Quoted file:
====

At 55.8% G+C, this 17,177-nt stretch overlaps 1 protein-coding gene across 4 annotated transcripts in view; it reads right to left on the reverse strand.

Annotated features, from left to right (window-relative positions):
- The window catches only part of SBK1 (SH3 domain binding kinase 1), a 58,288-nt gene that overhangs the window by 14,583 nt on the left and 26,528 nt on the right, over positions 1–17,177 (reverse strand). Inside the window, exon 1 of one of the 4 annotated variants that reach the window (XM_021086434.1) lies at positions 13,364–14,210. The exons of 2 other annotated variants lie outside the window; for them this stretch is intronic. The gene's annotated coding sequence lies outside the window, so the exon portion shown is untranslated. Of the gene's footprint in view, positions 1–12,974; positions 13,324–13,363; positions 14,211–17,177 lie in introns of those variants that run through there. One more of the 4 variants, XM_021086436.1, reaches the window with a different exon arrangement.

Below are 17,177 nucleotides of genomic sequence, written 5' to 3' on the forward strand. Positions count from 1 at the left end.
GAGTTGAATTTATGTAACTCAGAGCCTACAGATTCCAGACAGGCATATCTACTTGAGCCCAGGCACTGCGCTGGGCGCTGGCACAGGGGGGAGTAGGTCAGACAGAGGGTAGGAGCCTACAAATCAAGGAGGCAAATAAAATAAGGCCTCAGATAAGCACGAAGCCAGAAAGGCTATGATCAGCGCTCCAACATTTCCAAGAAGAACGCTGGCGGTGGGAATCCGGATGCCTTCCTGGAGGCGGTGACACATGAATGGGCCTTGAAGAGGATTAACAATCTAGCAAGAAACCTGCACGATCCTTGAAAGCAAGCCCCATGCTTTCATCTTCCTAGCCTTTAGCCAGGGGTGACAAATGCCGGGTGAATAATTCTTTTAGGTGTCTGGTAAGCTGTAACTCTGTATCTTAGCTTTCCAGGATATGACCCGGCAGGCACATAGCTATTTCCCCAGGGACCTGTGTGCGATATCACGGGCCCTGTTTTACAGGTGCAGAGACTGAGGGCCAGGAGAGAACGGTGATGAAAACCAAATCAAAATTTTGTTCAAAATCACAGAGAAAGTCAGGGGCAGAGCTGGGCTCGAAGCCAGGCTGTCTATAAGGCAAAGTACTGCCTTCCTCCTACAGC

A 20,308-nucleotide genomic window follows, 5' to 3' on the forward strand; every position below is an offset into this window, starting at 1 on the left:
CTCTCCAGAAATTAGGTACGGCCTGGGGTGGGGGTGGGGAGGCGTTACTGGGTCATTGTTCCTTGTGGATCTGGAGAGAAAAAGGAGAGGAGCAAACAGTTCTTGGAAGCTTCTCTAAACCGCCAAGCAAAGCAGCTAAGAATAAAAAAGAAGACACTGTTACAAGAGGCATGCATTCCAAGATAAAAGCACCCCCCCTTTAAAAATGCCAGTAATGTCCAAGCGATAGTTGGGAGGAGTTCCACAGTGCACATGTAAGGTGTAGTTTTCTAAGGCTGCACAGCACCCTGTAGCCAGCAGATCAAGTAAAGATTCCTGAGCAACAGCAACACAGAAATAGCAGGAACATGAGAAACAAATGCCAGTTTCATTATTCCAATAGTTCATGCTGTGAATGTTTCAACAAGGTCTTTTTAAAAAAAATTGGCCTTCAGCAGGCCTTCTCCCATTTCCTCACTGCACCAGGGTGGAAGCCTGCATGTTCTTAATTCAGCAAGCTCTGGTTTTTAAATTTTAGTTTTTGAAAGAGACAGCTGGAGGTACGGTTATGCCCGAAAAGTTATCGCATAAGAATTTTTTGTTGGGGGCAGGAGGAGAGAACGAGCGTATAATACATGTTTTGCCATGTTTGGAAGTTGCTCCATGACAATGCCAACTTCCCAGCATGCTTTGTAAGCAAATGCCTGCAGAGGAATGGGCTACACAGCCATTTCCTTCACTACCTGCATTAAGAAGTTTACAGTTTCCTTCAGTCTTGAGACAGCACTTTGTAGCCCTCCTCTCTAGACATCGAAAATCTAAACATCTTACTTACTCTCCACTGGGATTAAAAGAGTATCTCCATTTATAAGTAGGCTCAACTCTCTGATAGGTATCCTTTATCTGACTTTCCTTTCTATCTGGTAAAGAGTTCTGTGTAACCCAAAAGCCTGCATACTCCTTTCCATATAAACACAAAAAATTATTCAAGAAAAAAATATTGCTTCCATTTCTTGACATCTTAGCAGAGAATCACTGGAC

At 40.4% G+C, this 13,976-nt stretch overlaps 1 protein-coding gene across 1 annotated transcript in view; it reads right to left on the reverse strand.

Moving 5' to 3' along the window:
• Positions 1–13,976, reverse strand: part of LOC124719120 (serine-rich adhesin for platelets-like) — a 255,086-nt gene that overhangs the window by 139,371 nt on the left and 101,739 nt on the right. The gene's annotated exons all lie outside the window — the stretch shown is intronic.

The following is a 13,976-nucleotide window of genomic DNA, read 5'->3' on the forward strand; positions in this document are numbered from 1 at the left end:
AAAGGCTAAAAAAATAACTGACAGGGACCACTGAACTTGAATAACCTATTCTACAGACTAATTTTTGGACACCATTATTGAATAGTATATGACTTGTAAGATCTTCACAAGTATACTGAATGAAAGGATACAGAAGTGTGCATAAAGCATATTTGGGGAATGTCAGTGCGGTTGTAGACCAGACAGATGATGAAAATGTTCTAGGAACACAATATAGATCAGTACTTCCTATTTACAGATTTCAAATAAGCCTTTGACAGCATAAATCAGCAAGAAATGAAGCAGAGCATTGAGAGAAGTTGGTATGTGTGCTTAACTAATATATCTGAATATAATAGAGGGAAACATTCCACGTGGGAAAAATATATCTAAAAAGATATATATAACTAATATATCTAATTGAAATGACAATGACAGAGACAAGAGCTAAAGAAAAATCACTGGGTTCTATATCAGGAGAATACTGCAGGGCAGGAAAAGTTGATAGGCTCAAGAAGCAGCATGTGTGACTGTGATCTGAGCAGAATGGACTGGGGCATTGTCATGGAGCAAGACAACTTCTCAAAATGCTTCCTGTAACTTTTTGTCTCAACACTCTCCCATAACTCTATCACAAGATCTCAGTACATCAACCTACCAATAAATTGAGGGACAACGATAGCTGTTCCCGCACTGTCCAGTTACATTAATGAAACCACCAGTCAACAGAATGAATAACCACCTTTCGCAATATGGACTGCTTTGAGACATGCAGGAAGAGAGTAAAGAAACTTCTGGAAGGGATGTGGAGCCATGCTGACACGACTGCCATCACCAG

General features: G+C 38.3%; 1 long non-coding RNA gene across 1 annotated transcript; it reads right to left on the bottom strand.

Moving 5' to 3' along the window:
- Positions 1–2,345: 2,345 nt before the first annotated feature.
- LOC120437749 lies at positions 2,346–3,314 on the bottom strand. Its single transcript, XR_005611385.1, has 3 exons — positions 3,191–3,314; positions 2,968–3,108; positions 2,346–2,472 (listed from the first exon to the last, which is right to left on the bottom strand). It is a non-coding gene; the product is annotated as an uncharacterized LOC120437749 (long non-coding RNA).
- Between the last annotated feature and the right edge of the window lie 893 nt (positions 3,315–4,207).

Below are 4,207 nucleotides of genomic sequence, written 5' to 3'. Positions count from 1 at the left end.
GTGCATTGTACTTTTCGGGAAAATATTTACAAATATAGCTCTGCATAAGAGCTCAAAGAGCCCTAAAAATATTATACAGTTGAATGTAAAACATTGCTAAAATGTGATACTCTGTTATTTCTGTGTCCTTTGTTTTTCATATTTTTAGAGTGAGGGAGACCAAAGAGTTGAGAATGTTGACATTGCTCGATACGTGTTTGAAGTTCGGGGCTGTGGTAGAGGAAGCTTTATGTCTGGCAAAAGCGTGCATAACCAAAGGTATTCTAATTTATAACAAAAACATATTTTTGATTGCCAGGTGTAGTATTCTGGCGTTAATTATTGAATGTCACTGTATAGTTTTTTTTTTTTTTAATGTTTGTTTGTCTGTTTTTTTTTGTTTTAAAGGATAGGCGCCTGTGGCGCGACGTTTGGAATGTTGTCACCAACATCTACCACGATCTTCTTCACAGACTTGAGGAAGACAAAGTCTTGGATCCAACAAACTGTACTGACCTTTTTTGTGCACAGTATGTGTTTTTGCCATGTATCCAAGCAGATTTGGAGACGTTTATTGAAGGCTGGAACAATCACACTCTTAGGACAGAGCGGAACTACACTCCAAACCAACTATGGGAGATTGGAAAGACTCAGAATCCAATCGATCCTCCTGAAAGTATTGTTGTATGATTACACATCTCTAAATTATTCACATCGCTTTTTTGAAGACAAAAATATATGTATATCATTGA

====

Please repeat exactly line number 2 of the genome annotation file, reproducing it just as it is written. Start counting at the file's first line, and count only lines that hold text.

Annotated features, from left to right (window-relative positions):